Governments lobbied over abuse of domestic workers

By staff writers
18 May 2010

Anti-Slavery International is lobbying governments around the world to support a strong global convention on conditions for domestic workers. Member states of the International Labour Organisation (ILO) will gather at the United Nations in Geneva next month to vote for or against the creation of the convention.

The NGO insists that “a new ILO convention for domestic workers is essential in helping protect them from abuse, exploitation and slavery”.

In the UK, Anti-Slavery International has urged supporters to lobby the new government to support a convention. The previous government had expressed reservations about the plan.

They point out that, “In many countries, domestic workers are not considered ‘workers’ but rather as informal ‘help’ and are excluded from national labour legislation. Often they do not enjoy the same protections as other members of the workforce, such as minimum pay, social security, and maternity benefits”.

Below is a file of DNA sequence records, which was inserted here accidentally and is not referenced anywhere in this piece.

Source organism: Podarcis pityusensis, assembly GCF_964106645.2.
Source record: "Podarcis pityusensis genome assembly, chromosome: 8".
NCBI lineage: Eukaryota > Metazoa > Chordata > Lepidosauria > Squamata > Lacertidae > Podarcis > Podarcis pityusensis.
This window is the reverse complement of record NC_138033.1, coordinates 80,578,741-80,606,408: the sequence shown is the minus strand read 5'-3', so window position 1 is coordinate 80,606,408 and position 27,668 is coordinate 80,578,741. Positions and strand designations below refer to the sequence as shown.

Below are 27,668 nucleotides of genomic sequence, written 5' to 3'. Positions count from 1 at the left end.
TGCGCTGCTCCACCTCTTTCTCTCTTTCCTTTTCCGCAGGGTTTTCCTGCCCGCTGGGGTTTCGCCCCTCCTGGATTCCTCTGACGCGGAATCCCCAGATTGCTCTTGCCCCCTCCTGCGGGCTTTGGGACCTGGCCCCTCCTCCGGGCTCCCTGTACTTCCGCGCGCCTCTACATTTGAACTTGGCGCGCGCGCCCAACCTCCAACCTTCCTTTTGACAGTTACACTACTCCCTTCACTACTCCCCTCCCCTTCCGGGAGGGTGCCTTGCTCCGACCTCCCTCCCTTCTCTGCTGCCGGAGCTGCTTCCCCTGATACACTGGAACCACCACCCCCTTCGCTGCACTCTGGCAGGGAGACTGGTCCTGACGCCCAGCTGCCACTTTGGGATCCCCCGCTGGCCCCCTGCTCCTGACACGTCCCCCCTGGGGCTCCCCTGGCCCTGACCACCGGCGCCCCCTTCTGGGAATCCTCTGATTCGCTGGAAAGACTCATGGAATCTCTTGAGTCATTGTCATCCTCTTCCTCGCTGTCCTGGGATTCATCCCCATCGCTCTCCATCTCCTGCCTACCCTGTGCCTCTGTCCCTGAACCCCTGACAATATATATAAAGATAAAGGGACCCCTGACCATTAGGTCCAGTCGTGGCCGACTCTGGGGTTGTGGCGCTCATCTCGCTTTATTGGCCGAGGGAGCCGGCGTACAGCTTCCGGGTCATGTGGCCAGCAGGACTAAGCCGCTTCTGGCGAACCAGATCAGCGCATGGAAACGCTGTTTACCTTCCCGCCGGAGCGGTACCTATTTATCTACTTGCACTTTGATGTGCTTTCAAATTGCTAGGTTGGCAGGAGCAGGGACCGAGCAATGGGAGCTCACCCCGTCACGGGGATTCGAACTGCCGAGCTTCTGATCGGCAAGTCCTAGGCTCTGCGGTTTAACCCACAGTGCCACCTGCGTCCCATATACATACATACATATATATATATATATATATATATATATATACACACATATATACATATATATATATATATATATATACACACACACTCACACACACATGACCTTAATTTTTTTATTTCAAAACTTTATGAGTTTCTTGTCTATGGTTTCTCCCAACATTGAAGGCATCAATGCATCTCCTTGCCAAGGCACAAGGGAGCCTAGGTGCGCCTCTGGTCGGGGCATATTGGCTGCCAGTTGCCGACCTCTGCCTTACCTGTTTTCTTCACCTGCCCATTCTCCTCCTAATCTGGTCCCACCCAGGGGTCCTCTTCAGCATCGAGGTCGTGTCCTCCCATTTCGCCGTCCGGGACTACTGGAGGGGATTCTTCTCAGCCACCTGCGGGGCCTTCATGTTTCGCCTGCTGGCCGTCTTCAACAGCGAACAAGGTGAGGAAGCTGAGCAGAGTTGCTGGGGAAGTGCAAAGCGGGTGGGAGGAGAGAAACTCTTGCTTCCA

They add, “In countries where domestic workers are covered by national labour laws, enforcement is poor and these protections have not been translated into practice”.

Campaigners say that this situation results in many domestic workers around the world experiencing verbal abuse, alongside physical and even sexual abuse. Many domestic workers experience a lack of food and poor living conditions.

Anti-Slavery International is calling on the UK's new Business Secretary, Vince Cable, to cast the British vote in favour of the convention.

In a message to British supporters, Anti-Slavery International suggested that the formation of a new government shortly ahead of the global conference “provides us with a pivotal opportunity to call for the UK to strengthen its support for the convention and take a leading role among the international community to address the abuse of domestic workers both in the UK and around the world”.

Organisations including Human Rights Watch have backed calls for a new ILO convention.

[Ekk/1]

Creative Commons LicenseThis work is licensed under a Creative Commons Attribution-NonCommercial-NoDerivs 2.0 England & Wales License. Although the views expressed in this article do not necessarily represent the views of Ekklesia, the article may reflect Ekklesia's values. If you use Ekklesia's news briefings please consider making a donation to sponsor Ekklesia's work here.